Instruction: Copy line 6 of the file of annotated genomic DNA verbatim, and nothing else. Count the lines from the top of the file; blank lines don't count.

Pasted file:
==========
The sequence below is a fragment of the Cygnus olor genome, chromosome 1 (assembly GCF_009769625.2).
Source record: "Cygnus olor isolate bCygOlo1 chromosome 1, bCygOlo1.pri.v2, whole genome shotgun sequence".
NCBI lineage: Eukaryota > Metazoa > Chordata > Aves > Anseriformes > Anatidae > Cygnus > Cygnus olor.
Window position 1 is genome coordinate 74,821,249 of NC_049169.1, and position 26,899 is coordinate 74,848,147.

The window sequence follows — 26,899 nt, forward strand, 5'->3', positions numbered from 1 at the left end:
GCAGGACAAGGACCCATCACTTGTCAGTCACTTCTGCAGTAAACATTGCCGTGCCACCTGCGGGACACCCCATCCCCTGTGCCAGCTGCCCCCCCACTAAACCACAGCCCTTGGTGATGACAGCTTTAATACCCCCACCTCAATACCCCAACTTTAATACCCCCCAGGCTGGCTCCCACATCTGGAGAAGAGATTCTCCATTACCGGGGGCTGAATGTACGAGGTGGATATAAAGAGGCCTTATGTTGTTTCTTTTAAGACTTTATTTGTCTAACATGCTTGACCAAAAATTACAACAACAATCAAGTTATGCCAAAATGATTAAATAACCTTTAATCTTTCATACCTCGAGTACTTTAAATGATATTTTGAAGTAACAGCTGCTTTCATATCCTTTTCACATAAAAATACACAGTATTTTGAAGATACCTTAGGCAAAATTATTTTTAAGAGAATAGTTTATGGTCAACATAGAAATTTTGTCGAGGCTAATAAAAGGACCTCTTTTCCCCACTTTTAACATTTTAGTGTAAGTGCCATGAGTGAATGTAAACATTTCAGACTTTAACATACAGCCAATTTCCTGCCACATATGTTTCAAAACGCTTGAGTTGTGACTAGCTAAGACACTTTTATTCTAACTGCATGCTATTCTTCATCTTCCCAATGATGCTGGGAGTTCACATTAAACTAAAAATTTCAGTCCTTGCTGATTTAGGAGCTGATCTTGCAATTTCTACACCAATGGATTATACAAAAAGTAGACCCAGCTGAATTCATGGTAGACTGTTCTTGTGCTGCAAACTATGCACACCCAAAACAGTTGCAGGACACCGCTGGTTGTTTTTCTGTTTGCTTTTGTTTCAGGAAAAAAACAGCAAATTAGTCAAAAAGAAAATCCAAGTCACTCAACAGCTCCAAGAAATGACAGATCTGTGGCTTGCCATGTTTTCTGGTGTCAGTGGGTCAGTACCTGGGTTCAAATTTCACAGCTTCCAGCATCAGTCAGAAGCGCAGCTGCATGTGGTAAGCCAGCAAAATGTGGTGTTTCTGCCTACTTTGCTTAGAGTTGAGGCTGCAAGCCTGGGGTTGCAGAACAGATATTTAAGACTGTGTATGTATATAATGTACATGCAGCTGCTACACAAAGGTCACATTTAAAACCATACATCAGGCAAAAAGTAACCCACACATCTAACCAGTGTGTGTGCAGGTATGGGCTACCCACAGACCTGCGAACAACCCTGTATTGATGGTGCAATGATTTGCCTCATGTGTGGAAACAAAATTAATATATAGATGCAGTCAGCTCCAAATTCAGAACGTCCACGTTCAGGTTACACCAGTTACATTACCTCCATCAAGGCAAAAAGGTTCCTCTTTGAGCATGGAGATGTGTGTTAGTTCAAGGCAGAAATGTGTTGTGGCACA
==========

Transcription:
GCAGGACAAGGACCCATCACTTGTCAGTCACTTCTGCAGTAAACATTGCCGTGCCACCTGCGGGACACCCCATCCCCTGTGCCAGCTGCCCCCCCACTAAACCACAGCCCTTGGTGATGACAGCTTTAATACCCCCACCTCAATACCCCAACTTTAATACCCCCCAGGCTGGCTCCCACATCTGGAGAAGAGATTCTCCATTACCGGGGGCTGAATGTACGAGGTGGATATAAAGAGGCCTTATGTTGTTTCTTTTAAGACTTTATTTGTCTAACATGCTTGACCAAAAATTACAACAACAATCAAGTTATGCCAAAATGATTAAATAACCTTTAATCTTTCATACCTCGAGTACTTTAAATGATATTTTGAAGTAACAGCTGCTTTCATATCCTTTTCACATAAAAATACACAGTATTTTGAAGATACCTTAGGCAAAATTATTTTTAAGAGAATAGTTTATGGTCAACATAGAAATTTTGTCGAGGCTAATAAAAGGACCTCTTTTCCCCACTTTTAACATTTTAGTGTAAGTGCCATGAGTGAATGTAAACATTTCAGACTTTAACATACAGCCAATTTCCTGCCACATATGTTTCAAAACGCTTGAGTTGTGACTAGCTAAGACACTTTTATTCTAACTGCATGCTATTCTTCATCTTCCCAATGATGCTGGGAGTTCACATTAAACTAAAAATTTCAGTCCTTGCTGATTTAGGAGCTGATCTTGCAATTTCTACACCAATGGATTATACAAAAAGTAGACCCAGCTGAATTCATGGTAGACTGTTCTTGTGCTGCAAACTATGCACACCCAAAACAGTTGCAGGACACCGCTGGTTGTTTTTCTGTTTGCTTTTGTTTCAGGAAAAAAACAGCAAATTAGTCAAAAAGAAAATCCAAGTCACTCAACAGCTCCAAGAAATGACAGATCTGTGGCTTGCCATGTTTTCTGGTGTCAGTGGGTCAGTACCTGGGTTCAAATTTCACAGCTTCCAGCATCAGTCAGAAGCGCAGCTGCATGTGGTAAGCCAGCAAAATGTGGTGTTTCTGCCTACTTTGCTTAGAGTTGAGGCTGCAAGCCTGGGGTTGCAGAACAGATATTTAAGACTGTGTATGTATATAATGTACATGCAGCTGCTACACAAAGGTCACATTTAAAACCATACATCAGGCAAAAAGTAACCCACACATCTAACCAGTGTGTGTGCAGGTATGGGCTACCCACAGACCTGCGAACAACCCTGTATTGATGGTGCAATGATTTGCCTCATGTGTGGAAACAAAATTAATATATAGATGCAGTCAGCTCCAAATTCAGAACGTCCACGTTCAGGTTACACCAGTTACATTACCTCCATCAAGGCAAAAAGGTTCCTCTTTGAGCATGGAGATGTGTGTTAGTTCAAGGCAGAAATGTGTTGTGGCACA